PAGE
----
Synopses & Reviews
He is one of the most controversial and important world leaders currently in power. In this international bestseller, at last available in English, Hugo Chávez is captured in a critically acclaimed biography, a riveting account of the Venezuelan president who continues to influence, fascinate, and antagonize America.
Born in a small town on the Venezuelan plains, Chávez found his interests radically altered when he entered the military academy in Caracas. There, as Hugo Chávez reveals in dramatic detail, he was drawn to leftist politics and a new sense of himself as predestined to change the fortunes of his country and Latin America as a whole.
Portrayed as never before is the double life Chávez soon began to lead: by day he was a family man and a military officer, but by night he secretly recruited insurgents for a violent overthrow of the government. His efforts would climax in an attempted coup against President Carlos Andrés Pérez, an action that ended in a spectacular failure but gave Chávez his first irresistible taste of celebrity and laid the groundwork for his ascension to the presidency eight years later.
Here is the truth about Chávezs revolutionary “Bolivarian” government, which stresses economic reforms meant to discourage corruption and empower the poor–while the leader spends seven thousand dollars a day on himself and cozies up to Arab oil elites. Venezuelan journalists Cristina Marcano and Alberto Barrera Tyszka explore the often crude and comical public figure who
condemns George W. Bush in the most fiery language but at the same time hires lobbyists to improve his countrys image in the West. The authors examine not only Chávezs political career but also his personal life–including his first marriage, which was marked by a long affair and the birth of a troubled son, and his second marriage, which produced a daughter toward whom Chávezs favoritism has caused private tension and public talk.
This seminal biography is filled with exclusive excerpts from Chávezs own diary and draws on new research and interviews with such insightful subjects as Herma Marksman, the professor who was his mistress for nine years. Hugo Chávez is an essential work about a man whose power, peculiarities, and passion for the global spotlight only continue to grow.
"'Veteran Venezuelan journalists Marcano and Tyszka have aimed for rare middle ground with a biography that neither extols nor decries Venezuelan president Chvez. The account mostly moves chronologically, presenting details about Chvez's humble beginnings in the Venezuelan plains and his ascent through the military ranks. Chvez's 1992 failed coup attempt is explained in great detail, as is the attempt to oust him in 2002. The authors seamlessly weave in interviews with people who know Chvez well, offering a glimpse into his psychology. The narrative also delves into Chvez's love life, as well as the dynamics of his relationship with Fidel Castro. Though the pace of the book is inconsistent, with some events receiving a surplus of detail while others feel rushed, it's generally smart and well-written, making it a good start for those curious about Chvez, and a treat for those who closely follow the Venezuelan leader and yearn for a less biased overview of his life.' Publishers Weekly (Copyright Reed Business Information, Inc.)" Publishers Weekly (Copyright Reed Business Information, Inc.)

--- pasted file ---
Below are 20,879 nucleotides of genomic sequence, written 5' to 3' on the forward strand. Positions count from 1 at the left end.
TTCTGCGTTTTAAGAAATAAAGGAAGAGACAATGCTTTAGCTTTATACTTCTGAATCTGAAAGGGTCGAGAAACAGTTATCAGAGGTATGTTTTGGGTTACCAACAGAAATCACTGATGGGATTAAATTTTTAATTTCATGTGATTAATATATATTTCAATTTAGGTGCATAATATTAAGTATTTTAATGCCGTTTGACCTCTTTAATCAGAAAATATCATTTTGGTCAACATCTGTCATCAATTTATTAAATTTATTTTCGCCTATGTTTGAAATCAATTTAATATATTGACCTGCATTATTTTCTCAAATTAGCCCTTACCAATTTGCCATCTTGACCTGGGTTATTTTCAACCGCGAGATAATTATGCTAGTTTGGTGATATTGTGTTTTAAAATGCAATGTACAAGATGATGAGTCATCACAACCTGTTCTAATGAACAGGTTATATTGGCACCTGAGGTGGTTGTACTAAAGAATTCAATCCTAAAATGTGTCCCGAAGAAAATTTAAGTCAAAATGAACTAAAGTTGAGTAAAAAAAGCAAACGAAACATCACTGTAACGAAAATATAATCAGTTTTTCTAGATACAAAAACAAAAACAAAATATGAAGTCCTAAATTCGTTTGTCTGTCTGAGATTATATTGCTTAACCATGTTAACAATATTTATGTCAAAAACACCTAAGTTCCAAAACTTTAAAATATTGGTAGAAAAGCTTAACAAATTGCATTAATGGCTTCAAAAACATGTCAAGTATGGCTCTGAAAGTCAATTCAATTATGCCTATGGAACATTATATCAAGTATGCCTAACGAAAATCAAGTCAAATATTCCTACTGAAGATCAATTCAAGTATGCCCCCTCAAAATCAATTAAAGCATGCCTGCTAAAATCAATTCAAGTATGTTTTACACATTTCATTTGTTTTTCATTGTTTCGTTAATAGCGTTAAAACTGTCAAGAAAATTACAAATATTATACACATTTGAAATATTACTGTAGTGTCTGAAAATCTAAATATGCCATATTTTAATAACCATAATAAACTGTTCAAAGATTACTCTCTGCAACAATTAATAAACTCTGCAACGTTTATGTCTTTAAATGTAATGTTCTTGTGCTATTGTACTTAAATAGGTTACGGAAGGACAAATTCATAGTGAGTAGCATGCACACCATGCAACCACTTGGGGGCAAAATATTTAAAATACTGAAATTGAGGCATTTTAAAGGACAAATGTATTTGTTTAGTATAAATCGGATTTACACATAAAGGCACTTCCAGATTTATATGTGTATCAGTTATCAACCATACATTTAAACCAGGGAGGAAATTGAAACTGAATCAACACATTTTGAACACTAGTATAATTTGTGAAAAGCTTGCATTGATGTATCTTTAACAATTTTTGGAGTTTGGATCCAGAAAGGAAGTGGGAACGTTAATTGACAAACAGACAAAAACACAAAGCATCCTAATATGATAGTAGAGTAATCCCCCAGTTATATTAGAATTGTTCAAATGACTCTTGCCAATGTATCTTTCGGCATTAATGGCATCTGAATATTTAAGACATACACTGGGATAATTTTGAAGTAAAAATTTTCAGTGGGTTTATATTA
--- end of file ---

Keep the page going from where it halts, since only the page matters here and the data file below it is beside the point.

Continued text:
This major new biography of the controversial Chvez is an in-depth profile of a new kind of South American leader--a man who is taking a daring place on the global stage with the grassroots socialist movement that is sweeping his native Venezuela. 16-page photo insert.
About the Author
Cristina Marcano is a journalist with extensive experience in the Venezuelan media. She has worked as the chief of international information and the political subeditor for the newspaper El Nacional in Caracas. She currently works as a correspondent for the Mexican newspaper Reforma and as an independent collaborator for El Nacional.
Alberto Barrera Tyszka is a widely read Sunday editorial columnist for El Nacional. In 2006 he won the prestigious Herralde literary prize for his novel La Enfermedad. He is the author of several books and regularly publishes in Letras Libres.
Moisés Naím is a former minister for trade and industry of Venezuela, and is currently the editor in chief of Foreign Policy magazine.